Letter from New Delhi
During his first year in office Indian Prime Minister Modi has wooed and wowed the overseas Indians, writes Kul Bhushan
The Indian Diaspora is a major constituency and support for Prime Minister Narendra Modi. During his visits abroad since taking over the reins of the government a year ago, Modi has reinforced his rapport with overseas Indians in most of the countries he has toured.
Significantly, he built on the close and personal relations he had with many overseas Indians as the Chief Minister of Gujarat. Attending to their long-standing grouses, he offered them many sops.
During that period, Modi toured abroad to attract Gujarati and also overseas Indians’ investments to Gujarat. After becoming Prime Minister, he has promoted the entire subcontinent as an attractive destination for overseas Indians to visit, invest in and contribute their skills and expertise. Significantly, he has also addressed their long-standing complaints about speedy short-term visas and lifelong visas by offering Overseas Indians Citizenship (OIC), granting visas for Non-Indian spouses, visa on arrival facility for American citizens and electronic arrival authorisation. He merged Person of Indian Origin (PIO) and OIC cards to create a single category by removing the discrepancies and helping those whose spouses are of different nationality. NRIs will not report to the police if they stay in India for long periods. Visa applications can be made electronically and visa processing has been outsourced to issue faster and hassle-free visas.
These benefits followed the intense lobbying for Modi before India’s general elections by overseas Indians in their countries of residence. No Indian election has generated more interest among the 27 million overseas Indians than the latest one. Overseas Indians seem to have a stake in Modi’s victory as they were fed up with the non-stop news of massive corruption scandals, lethargic government response and a docile foreign policy. Modi set the tone for his government by declaring that he would implement proactive policies. And he has. Most political analysts comment that he has given an edge to India’s foreign policy.
His coming out appearance for overseas Indians happened in New York when Madison Square Garden overflowed with American ‘desi’ Indians. He was dubbed the rock star after his hour-long off-the-cuff speech that had everyone spellbound and rooting for him. Here was the new face and dynamic energy of India – as Modi urged them to help develop their mother or grandmother-land. This is not a new message to overseas Indians, but its smart packaging laced with homely anecdotes by the new Prime Minister made a difference.
Instead of covering up for India as ‘a poor country’, as done by former Prime Minister Manmohan Singh in Washington, Modi declares India to be a young country with the youngest population and a 3D – Demography, Demand and Democracy – dividend. And he goes on to promote his major new initiatives such as Clean Ganga, ‘Swacch Bharat’ or Clean India, Toilets for All, Digital India, Smart Cities, Bullet Trains, among others. Appealing to NRIs at a personal level, he invited them to join his numerous websites to suggest ideas and new projects for India’s progress. In the same vein, he urged them to persuade at least five of their friends to visit India to boost tourism and employment in India.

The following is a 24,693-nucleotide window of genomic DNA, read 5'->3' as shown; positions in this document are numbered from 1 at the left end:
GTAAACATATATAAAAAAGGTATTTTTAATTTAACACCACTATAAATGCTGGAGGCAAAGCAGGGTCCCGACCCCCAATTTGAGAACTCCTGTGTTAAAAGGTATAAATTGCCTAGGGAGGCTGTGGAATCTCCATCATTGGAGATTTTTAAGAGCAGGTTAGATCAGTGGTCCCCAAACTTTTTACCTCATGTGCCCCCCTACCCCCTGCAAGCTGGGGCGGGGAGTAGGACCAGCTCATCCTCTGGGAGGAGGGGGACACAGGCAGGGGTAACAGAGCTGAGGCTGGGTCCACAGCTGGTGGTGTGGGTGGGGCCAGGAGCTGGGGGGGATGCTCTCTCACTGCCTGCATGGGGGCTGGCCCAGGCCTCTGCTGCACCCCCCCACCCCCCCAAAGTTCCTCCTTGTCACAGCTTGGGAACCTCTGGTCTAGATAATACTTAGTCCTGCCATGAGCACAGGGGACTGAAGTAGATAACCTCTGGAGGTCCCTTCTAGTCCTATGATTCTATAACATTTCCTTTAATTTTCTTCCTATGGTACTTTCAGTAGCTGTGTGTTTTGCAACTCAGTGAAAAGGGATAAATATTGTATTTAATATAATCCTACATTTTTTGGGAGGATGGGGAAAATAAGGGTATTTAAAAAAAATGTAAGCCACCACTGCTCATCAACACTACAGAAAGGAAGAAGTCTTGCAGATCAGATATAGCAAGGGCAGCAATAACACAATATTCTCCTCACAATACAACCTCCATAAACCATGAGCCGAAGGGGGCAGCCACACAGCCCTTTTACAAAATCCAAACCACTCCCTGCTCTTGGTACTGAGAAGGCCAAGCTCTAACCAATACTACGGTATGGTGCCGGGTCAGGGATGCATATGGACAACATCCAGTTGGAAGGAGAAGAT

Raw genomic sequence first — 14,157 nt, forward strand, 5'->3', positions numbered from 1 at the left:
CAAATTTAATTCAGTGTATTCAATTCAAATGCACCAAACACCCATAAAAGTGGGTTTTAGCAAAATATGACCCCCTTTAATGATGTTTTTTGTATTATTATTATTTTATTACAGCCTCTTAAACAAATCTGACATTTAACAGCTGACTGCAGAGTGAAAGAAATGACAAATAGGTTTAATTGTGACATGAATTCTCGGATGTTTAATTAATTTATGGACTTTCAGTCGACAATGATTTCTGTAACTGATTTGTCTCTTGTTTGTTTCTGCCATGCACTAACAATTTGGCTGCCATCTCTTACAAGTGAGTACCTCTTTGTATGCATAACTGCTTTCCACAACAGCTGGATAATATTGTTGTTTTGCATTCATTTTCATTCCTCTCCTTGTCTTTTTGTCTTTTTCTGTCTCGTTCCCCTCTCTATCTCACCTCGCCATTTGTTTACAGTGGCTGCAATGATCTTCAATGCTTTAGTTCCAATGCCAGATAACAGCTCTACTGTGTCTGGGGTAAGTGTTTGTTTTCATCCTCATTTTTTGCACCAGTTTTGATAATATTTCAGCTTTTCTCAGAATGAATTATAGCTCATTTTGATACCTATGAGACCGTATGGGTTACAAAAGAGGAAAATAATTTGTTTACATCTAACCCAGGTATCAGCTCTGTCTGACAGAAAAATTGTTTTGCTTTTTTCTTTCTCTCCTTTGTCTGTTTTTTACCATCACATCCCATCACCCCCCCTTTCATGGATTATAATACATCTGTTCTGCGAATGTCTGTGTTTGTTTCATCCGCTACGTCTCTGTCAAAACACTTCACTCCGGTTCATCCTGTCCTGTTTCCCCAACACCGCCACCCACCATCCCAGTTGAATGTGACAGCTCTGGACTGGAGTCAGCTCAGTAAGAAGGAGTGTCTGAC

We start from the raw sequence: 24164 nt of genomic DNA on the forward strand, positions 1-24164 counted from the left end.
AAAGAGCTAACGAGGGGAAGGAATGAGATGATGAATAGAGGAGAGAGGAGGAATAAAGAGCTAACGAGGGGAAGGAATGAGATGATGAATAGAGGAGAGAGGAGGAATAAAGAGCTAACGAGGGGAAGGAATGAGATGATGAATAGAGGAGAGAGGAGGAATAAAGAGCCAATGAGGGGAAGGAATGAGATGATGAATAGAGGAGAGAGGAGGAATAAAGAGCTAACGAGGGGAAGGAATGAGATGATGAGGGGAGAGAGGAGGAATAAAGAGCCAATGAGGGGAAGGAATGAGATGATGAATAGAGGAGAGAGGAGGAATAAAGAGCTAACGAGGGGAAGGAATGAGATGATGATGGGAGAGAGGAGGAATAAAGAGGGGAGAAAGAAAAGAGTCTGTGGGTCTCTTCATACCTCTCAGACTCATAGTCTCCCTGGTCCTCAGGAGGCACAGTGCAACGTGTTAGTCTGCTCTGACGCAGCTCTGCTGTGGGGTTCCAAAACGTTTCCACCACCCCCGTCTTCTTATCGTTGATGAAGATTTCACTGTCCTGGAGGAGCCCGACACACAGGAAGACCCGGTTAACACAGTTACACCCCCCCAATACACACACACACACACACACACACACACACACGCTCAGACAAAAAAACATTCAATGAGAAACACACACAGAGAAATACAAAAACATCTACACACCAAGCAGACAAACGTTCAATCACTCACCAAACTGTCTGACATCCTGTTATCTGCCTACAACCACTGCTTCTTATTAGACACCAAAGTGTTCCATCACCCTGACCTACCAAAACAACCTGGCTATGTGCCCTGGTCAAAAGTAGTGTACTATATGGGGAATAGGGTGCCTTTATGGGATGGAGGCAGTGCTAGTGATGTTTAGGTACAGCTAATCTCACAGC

A pattern of his speeches to NRIs has emerged: he starts off by hailing their success, their links with India and contribution to their country of residence and to India. After all, they sent $70 billion to India in 2013. Then he outlines his vision of India for all its major sectors: agriculture, manufacturing and services, laced with facts, and goes on to suggest how they can get involved individually in India’s march forward. Finally, he announces or repeats the benefits he has granted to NRIs. No wonder he is a thundering success. By April 2015, he had honed this technique so well that in April 2015 when he addressed NRIs in Germany, he was outstaying with his overview of the Indian economy.
Modi makes it a point to visit the local temples, gurudwaras and Buddhist shrines. In Mauritius, he visited the local Ganga site to perform a religious ritual. His test came in Canada where the Sikhs planned demonstrations against him but he overcame this hurdle by visiting the gurudwara where he was honoured with a ‘saropa’. Starting off with Bhutan and Nepal, he went on to Japan, USA, Australia, Fiji, Seychelles, Mauritius, Sri Lanka, France, Germany, Canada and now China and South Korea. Between chock-a-block engagements, he always stops to greet overseas Indians. For example, he halted his motorcade in a suburb of an Australian city to greet a lone Indian couple with their baby.
Africa has not yet come on his horizon, though he has an enthusiastic community in Kenya, Uganda and Tanzania and a big Indian population in South Africa. His African safari could come before the planned summit of African heads of state in Delhi this winter. After its elections, Britain is another priority trip for him to boost bilateral relations and to interact with the British Indians who hold him in high esteem.
In 12 months, Modi has wooed and wowed overseas Indians.
Kul Bhushan worked as a newspaper Editor in Nairobi for over three decades and now lives in New Delhi
* Published in print edition on 22 May 2015
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